A Hampshire PC hopes to set up youth 'peer courts'
A police officer is planning a pilot project to try and transform the way some young criminals are dealt with.
Hampshire PC Mark Walsh hopes to set up a scheme so young people can decide punishments for peers committing their first crime - if it is a minor offence.
PC Walsh will spend six weeks in the USA researching how "peer courts" work after winning funding from the Winston Churchill Memorial Trust.
He hopes his findings can help form the basis for a pilot in Hampshire.
The father-of-two has recently been awarded one of 125 Winston Churchill Memorial Trust "travelling fellowships" to fund his fact-finding mission.
He will use the trip to assess how peer courts - which are already successful in some parts of the USA - can be adapted for the UK.
PC Walsh said: "I'm looking at creating a community court which will see young people at the heart of the process, carrying out roles traditionally done by adults as positive peer pressure.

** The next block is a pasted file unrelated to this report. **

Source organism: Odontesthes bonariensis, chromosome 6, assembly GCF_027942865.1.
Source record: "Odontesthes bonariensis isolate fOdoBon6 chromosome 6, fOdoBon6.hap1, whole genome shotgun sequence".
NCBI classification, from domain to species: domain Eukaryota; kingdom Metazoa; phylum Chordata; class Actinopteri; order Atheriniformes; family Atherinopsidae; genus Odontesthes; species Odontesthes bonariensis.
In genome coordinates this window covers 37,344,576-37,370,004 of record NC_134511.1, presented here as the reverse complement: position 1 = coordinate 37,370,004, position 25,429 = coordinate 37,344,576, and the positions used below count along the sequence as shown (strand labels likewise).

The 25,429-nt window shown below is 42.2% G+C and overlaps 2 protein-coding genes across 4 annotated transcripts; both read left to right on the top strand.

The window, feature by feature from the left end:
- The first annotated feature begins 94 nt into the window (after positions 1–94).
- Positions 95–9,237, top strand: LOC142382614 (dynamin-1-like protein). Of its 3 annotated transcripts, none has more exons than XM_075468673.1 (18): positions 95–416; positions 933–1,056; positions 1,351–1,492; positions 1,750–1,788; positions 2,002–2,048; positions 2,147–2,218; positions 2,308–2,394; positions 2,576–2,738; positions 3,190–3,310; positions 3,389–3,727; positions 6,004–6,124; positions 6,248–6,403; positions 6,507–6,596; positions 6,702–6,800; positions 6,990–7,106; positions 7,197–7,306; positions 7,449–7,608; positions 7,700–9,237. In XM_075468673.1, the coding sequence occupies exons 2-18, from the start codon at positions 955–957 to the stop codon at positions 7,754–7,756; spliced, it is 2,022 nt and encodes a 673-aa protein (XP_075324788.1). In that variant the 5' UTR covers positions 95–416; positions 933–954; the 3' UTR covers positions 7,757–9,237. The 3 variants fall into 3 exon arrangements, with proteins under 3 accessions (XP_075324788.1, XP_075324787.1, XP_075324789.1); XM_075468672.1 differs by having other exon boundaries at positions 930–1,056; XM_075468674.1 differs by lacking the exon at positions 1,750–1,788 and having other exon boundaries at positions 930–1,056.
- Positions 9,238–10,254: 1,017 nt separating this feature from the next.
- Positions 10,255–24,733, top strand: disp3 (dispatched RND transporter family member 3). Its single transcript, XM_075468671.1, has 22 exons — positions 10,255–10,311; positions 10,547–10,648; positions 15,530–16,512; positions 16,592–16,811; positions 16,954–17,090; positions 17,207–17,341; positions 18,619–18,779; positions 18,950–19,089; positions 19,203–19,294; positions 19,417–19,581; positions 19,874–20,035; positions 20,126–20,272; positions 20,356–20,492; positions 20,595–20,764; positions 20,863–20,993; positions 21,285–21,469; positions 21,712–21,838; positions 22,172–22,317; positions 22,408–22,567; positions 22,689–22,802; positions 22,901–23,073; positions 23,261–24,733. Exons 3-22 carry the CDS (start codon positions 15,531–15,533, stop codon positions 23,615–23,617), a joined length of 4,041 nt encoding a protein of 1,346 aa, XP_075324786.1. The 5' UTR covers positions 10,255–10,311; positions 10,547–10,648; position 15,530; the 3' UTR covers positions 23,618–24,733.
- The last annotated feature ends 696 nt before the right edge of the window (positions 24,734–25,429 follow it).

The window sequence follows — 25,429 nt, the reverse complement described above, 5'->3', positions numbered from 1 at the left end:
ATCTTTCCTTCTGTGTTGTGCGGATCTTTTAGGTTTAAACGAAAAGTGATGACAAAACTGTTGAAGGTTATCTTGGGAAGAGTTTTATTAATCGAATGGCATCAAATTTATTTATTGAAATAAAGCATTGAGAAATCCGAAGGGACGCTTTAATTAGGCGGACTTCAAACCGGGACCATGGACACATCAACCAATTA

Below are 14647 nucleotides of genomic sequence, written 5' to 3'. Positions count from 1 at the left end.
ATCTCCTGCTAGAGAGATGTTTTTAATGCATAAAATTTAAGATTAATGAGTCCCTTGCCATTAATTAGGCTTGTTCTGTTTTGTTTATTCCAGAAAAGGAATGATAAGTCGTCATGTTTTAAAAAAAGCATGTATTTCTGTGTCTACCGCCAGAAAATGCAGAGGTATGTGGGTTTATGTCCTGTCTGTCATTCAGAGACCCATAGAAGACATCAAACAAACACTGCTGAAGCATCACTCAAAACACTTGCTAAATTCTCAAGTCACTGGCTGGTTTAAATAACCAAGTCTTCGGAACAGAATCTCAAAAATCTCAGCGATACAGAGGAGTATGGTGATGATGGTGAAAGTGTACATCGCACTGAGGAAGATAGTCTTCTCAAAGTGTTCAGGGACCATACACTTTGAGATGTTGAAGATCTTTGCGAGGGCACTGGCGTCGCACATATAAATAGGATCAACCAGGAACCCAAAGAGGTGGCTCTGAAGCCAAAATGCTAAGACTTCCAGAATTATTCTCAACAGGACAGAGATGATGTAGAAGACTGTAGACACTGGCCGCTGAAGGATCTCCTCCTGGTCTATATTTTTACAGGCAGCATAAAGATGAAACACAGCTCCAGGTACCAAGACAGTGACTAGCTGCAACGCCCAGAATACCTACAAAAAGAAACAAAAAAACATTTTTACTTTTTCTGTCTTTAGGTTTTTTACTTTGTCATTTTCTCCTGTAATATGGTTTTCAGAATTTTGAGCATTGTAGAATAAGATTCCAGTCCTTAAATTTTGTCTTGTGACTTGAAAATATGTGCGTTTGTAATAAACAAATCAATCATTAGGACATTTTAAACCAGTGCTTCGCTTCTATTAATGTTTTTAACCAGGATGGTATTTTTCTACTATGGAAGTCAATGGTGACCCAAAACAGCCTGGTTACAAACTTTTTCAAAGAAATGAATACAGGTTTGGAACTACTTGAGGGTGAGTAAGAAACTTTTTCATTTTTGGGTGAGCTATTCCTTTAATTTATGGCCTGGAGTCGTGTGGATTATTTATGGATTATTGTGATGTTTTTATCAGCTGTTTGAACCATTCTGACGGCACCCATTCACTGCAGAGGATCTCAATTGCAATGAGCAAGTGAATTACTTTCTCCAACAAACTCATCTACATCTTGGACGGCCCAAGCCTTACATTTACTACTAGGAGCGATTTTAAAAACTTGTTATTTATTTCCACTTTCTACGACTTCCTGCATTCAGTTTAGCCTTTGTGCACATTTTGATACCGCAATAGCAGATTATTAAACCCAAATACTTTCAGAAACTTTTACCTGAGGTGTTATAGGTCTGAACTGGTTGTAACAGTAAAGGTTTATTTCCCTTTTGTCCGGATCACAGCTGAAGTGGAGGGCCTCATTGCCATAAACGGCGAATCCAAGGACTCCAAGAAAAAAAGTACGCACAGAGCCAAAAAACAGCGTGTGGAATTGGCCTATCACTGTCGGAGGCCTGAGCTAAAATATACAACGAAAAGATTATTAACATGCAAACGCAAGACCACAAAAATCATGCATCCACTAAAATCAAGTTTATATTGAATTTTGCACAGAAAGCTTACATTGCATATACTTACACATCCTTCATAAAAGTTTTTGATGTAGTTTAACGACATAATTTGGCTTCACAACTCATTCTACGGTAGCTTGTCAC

"The punishments in peer courts in the USA are based on education and related to the offence. If it is a minor arson, normally that offence would attract a charge.
"But as a diversion we might use the peer court and they might have to visit a burns hospital to see the effects of fire and work with the fire service, for example.
"Because this message and these punishments are coming from other young people I hope to create a positive community message about acceptable behaviour."
Jo Rowland, head of Hampshire Constabulary's custody and criminal justice department, said: "Mark is a very experienced constable who works with young people daily.
"When he presented his project idea to me I was delighted to offer support and encouragement.
"It's very innovative and seeks to empower young people in our community to work with us to continue to make them safer.
A final decision on whether to introduce the scheme would lie with Hampshire Police and Crime Commissioner Simon Hayes.